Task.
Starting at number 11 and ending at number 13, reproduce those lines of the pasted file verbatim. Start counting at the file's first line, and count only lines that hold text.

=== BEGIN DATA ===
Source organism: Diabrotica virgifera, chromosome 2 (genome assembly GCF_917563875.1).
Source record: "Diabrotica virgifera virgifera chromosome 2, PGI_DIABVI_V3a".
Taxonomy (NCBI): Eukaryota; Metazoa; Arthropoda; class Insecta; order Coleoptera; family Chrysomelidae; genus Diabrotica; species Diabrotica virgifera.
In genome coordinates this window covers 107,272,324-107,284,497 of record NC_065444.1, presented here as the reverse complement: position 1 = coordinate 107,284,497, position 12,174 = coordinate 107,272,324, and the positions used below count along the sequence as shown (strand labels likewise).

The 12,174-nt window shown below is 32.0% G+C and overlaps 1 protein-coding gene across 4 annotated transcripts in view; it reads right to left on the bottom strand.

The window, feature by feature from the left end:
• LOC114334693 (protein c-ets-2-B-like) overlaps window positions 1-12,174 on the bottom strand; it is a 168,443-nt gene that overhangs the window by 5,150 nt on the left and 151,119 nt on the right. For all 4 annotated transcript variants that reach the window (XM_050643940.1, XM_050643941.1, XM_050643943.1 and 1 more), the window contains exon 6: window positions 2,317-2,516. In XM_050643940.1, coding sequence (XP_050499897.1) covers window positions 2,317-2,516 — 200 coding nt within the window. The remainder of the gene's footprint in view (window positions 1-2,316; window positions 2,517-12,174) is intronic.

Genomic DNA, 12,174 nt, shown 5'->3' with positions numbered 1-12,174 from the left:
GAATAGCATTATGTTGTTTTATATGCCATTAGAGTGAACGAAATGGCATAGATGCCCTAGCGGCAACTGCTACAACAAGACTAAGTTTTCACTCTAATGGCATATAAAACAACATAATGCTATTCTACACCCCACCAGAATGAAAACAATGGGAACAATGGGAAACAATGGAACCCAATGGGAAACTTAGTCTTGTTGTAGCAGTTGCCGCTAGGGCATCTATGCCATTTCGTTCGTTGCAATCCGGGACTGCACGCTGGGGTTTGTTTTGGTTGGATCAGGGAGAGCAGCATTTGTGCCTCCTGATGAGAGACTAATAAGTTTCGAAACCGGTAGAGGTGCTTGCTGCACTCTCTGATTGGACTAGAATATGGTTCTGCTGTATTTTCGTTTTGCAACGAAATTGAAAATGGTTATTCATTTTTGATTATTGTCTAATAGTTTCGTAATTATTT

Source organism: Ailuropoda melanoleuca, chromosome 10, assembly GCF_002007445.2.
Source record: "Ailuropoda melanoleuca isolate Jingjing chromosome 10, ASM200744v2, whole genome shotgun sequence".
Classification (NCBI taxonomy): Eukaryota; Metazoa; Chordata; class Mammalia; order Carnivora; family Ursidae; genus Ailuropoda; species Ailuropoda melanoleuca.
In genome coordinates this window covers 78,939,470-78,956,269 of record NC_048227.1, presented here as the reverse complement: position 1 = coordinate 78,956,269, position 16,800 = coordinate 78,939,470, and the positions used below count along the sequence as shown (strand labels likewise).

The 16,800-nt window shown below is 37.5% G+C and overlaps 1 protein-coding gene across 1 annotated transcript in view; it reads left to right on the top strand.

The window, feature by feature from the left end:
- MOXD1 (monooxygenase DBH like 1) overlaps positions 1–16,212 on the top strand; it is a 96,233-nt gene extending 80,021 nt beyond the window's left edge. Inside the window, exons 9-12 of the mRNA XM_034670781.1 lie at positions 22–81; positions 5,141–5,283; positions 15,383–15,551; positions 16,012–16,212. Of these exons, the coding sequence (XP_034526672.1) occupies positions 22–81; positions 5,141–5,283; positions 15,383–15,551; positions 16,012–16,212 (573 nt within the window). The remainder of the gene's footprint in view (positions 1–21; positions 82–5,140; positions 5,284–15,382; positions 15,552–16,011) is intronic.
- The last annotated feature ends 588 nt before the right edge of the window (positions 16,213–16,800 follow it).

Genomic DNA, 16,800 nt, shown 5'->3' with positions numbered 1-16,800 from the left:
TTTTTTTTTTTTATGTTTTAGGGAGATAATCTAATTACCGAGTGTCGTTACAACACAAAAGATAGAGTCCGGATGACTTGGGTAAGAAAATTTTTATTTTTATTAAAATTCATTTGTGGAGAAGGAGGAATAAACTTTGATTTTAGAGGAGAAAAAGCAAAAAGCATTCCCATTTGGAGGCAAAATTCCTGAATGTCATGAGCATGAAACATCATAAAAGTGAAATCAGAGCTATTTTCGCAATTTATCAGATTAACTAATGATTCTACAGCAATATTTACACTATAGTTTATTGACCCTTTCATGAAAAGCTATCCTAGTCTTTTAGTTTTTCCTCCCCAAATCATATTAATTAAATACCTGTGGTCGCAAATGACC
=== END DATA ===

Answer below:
Source record: "Ailuropoda melanoleuca isolate Jingjing chromosome 10, ASM200744v2, whole genome shotgun sequence".
Classification (NCBI taxonomy): Eukaryota; Metazoa; Chordata; class Mammalia; order Carnivora; family Ursidae; genus Ailuropoda; species Ailuropoda melanoleuca.
In genome coordinates this window covers 78,939,470-78,956,269 of record NC_048227.1, presented here as the reverse complement: position 1 = coordinate 78,956,269, position 16,800 = coordinate 78,939,470, and the positions used below count along the sequence as shown (strand labels likewise).